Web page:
Risk factors associated with the conversion of meticillin-resistant Staphylococcus aureus colonisation to healthcare-associated infection.
J Hosp Infect. 2011 Nov;79(3):194-7
Authors: Harinstein L, Schafer J, D'Amico F
The objective of the study was to identify risk factors for healthcare-associated meticillin-resistant Staphylococcus aureus (HA-MRSA) infections in patients with MRSA colonisation over an extended time period. This was a case-control study conducted at a community teaching hospital. Patients included 41 cases and 82 controls, aged ?18 years, who were nares colonisation culture positive for MRSA and either did or did not develop an HA-MRSA infection within 60 days after index colonisation, respectively. Potential risk factors evaluated included: patient demographics, comorbid conditions, medication use, presence of invasive devices, presence of wounds or other infections, nutritional status, number of hospitalisations and time to infection development. In the univariate analysis, the presence of peripheral vascular disease, three or more comorbidities, a central venous catheter, a Foley catheter, or two or more hospitalisations were significantly associated with increased risk for HA-MRSA infection. Multivariate analysis yielded a model that included presence of a central venous catheter (OR: 8.00; 95% CI: 3.13-20.4) or two or more hospitalisations (OR: 3.37; 95% CI: 1.37-8.26) as independent risk factors for MRSA infection in those with MRSA colonisation. In conclusion, risk factors independently associated with the conversion of MRSA colonisation to HA-MRSA infection include the presence of a central venous catheter or two or more hospitalisations. Strategies involving risk factor minimisation may be helpful in reducing HA-MRSA infections in this patient population.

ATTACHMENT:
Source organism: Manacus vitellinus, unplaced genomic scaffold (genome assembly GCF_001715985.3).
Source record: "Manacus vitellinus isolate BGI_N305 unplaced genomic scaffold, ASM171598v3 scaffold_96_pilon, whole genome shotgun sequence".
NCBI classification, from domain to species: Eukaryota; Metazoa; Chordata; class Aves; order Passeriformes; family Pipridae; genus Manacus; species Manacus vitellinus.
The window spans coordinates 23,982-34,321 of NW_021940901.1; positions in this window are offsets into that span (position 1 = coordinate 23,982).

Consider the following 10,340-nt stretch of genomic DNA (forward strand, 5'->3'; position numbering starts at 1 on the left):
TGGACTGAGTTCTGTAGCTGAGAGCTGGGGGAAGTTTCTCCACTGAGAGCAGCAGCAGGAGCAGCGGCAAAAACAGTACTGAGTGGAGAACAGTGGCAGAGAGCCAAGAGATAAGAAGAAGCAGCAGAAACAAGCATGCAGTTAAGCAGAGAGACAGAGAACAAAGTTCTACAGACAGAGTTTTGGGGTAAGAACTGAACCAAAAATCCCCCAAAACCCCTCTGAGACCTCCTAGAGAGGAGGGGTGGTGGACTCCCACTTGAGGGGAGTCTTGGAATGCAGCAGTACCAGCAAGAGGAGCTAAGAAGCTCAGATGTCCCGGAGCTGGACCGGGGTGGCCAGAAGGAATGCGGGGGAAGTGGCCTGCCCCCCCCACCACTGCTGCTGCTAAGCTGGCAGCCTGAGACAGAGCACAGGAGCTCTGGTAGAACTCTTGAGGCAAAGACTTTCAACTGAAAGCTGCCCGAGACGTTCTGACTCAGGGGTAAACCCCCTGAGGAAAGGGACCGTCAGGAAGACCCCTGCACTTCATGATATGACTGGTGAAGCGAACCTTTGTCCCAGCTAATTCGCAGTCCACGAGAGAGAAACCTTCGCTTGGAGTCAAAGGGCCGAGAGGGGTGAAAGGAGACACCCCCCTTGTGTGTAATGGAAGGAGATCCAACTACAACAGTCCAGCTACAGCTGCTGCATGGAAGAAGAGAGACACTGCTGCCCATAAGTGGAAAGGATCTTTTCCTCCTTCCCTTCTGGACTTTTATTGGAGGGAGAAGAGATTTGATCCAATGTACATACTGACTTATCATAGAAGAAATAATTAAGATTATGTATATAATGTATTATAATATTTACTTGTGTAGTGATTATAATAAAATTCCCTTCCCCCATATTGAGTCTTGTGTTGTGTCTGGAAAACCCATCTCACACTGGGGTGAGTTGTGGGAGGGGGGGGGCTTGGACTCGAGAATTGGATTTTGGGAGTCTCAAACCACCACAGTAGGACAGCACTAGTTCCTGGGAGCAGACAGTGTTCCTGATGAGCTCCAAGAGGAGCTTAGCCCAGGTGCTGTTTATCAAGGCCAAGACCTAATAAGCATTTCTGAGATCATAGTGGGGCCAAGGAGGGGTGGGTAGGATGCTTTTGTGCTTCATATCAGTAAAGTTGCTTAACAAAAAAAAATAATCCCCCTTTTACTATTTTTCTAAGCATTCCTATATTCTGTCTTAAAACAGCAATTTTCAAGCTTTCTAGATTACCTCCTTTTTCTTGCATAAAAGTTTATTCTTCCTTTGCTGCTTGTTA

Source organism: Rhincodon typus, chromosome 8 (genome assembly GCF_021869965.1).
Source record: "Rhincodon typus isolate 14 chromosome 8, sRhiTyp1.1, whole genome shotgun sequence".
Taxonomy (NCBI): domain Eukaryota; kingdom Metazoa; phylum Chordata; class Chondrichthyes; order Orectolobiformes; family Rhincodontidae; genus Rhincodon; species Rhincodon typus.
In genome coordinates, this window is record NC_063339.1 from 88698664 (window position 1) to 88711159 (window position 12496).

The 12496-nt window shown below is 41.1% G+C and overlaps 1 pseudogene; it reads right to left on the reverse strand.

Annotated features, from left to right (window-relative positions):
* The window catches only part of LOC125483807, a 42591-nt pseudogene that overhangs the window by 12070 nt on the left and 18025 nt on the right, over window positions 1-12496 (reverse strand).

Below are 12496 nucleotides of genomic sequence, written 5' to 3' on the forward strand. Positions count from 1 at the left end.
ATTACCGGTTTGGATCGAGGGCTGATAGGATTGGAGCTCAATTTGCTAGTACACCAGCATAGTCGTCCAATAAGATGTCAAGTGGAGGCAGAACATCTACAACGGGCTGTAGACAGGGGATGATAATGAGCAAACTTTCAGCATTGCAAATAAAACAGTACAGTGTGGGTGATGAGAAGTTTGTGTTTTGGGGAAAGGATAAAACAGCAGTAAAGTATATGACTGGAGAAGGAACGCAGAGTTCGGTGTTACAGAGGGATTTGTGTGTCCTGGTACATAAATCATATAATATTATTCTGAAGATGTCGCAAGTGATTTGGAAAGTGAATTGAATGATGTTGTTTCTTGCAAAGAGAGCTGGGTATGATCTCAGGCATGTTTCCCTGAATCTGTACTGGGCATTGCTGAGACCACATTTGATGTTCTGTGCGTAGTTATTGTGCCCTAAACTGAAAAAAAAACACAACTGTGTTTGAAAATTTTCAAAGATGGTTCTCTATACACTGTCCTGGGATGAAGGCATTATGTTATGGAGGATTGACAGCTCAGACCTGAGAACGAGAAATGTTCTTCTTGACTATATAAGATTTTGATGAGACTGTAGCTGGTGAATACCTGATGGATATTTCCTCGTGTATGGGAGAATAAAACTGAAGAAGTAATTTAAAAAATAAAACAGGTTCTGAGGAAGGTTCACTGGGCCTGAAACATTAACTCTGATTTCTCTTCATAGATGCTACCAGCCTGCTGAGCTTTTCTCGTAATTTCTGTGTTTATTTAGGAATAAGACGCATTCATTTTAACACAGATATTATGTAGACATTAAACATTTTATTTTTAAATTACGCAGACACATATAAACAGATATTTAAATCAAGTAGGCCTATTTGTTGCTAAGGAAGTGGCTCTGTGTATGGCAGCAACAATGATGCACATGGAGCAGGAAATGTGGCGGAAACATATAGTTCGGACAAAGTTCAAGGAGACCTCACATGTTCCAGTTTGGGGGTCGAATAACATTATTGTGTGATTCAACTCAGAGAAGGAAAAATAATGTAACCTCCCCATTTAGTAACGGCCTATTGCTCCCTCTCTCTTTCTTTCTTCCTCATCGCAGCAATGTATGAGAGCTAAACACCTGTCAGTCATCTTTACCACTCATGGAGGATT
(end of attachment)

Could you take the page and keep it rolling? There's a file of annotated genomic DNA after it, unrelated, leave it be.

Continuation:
PMID: 21640432 [PubMed - indexed for MEDLINE]